How to mitigate the downsides: Again, broad inclusion is your friend. This means leadership teams regularly making time to understand the whole picture – where the teams are making progress, how fast, and where faster progress is possible with more resources. Inevitably, there are places the organization could make faster progress, but chooses not to because there is higher priority in other capabilities. That is the role of hierarchy.

We Need Hierarchy to Lay The Foundations of Work

Typically, infrastructure and policy decisions do not contribute to differentiation.  However, they help ensure work is done efficiently and in compliance with regulations.

Why we need hierarchy: Even in starting up an Agile project, we need to know:

  • That we have servers and their supporting teams
  • What products we’re using to do our work in 
  • Who gets decision rights when we need to make calls between different sets of trade-offs

The Infrastructure Foundation

On the harder infrastructure side of the business, such as building an additional warehouse, we don’t want to start from scratch on sourcing everything we need to build and operate it.  For example, there should be authority to pool demand and contract on buying materials to obtain the best price. Not every team will love every choice.  But the organization as a whole benefits on costs, allowing for investment elsewhere or reduction in prices.

The Policy Foundation

On the policy side, most teams in one functional area don’t know the boundaries of what is possible, legal, or risky in non-adjacent functions.  In my experience at an ambulance company early in my career, many of us on the front lines had great ideas to improve shift scheduling, equipment stocking, and staging (where to put the available ambulances around a city at any given time given the number of available ambulances at that moment).  However, we didn’t know the constraints from labor laws, state regulations, and city regulations that would forbid many of these ideas or create and a high level of risk.  Experts with authority to lay the infrastructure and boundaries allow the business to start work (infrastructure) and survive by mitigating risky or non-compliant choices.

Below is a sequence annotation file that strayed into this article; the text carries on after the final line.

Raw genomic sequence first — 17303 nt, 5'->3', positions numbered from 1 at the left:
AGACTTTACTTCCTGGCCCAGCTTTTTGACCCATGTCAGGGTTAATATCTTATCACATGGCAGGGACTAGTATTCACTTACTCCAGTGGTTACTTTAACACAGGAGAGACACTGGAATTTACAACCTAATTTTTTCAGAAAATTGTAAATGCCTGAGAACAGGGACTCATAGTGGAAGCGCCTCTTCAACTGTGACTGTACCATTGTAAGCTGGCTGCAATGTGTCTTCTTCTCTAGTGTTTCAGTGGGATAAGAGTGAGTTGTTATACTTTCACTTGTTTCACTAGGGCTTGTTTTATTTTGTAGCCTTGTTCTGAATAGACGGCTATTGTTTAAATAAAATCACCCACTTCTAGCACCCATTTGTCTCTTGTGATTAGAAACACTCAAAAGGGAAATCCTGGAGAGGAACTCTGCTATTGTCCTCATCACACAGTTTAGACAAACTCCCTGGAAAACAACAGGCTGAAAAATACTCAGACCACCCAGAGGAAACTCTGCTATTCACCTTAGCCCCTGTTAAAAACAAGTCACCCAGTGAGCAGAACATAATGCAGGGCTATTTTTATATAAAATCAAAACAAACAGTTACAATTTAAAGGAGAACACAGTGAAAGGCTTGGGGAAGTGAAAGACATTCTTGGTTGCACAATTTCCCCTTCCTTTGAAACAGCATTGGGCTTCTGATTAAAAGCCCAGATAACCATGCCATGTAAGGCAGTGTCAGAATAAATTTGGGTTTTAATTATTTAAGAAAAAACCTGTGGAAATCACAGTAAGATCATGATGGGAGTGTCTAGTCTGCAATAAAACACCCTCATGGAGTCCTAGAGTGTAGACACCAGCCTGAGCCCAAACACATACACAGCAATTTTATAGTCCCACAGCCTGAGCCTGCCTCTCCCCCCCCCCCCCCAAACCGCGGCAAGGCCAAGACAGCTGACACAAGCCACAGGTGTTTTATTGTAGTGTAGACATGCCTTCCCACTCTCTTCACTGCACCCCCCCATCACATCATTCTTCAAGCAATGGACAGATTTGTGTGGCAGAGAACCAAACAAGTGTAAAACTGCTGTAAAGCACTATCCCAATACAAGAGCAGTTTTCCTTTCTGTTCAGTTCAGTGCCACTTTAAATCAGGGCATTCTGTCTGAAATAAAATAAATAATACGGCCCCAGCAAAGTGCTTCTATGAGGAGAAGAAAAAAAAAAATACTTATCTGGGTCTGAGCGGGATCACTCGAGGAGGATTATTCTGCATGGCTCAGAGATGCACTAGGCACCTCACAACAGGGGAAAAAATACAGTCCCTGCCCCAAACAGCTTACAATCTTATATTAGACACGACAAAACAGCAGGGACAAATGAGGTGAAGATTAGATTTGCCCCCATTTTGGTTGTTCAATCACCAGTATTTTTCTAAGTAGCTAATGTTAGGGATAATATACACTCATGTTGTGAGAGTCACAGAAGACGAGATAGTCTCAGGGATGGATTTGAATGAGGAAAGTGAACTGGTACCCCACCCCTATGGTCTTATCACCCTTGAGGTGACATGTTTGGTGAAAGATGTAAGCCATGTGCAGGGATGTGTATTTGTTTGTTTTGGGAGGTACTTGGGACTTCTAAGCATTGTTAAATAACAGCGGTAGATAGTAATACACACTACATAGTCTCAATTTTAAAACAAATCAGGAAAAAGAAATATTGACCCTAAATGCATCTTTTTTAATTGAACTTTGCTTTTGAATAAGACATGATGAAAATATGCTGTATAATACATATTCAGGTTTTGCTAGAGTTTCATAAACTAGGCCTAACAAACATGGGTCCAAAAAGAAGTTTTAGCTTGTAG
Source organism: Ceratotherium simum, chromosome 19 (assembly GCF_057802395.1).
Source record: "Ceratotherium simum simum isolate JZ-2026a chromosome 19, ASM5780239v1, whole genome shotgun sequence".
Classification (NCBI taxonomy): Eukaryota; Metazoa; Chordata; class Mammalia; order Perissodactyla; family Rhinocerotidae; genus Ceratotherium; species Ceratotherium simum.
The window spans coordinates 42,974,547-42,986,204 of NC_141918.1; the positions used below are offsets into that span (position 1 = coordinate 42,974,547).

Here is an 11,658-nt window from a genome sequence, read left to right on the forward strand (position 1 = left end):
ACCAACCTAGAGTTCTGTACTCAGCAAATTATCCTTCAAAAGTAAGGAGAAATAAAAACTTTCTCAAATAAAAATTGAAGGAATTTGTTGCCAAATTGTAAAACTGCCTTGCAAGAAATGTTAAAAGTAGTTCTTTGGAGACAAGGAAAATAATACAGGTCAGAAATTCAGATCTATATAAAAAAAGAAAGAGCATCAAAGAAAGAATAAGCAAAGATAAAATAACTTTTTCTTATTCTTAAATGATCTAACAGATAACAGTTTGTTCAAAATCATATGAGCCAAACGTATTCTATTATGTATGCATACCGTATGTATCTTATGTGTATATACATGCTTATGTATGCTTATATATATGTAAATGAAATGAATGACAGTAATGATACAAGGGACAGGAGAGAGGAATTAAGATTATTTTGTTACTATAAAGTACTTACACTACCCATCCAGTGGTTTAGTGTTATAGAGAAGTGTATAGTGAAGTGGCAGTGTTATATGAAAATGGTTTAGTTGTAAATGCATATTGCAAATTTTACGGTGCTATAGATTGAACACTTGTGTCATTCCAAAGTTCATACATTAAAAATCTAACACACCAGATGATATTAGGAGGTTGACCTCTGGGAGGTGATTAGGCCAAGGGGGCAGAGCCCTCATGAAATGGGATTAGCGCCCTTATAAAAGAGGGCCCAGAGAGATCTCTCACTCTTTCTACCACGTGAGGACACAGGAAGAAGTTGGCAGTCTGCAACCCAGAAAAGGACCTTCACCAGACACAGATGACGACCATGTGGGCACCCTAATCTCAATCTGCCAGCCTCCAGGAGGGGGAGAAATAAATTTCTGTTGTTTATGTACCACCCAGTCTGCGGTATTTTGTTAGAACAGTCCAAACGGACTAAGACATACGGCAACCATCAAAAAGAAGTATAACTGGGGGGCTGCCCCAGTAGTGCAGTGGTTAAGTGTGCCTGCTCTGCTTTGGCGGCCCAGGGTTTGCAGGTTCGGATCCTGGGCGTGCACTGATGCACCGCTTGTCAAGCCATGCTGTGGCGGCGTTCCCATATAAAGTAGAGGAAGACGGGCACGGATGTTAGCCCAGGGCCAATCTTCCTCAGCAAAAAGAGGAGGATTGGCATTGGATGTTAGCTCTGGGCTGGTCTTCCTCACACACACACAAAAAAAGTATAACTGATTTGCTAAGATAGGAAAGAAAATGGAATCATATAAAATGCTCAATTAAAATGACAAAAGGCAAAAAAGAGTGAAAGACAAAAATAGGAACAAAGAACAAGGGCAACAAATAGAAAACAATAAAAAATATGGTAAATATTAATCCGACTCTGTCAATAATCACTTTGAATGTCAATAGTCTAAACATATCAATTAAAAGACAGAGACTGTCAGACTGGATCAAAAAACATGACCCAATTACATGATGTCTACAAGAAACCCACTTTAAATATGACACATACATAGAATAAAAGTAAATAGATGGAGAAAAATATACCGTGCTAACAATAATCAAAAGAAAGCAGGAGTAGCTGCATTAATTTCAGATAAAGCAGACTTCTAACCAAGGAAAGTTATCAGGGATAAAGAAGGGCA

How to mitigate the downsides: In both the case of infrastructure and policy, downsides include infrastructure not fit for purpose, or policy that is too expensive or risk averse. Benchmarks help determine whether infrastructure costs (e.g., cost per FTE, square foot, or other metric) are within a typical range.  Visiting other organizations can be a great aid in assessing both of these. Choose non-competing organizations that are willing to share and have a similar situation.  For example, when building a customer-facing application at a retailer, consider a site visit with a different retailer in a different category.  You’re there to learn about the infrastructure set-up, where they draw the line between shared vs. unique products, and how they manage risk.

Please share your thoughts.  Do you agree that hierarchy is necessary in the ways I’ve noted?  Where else is some dimension of hierarchy needed?  What are some other ideas for mitigating the downsides?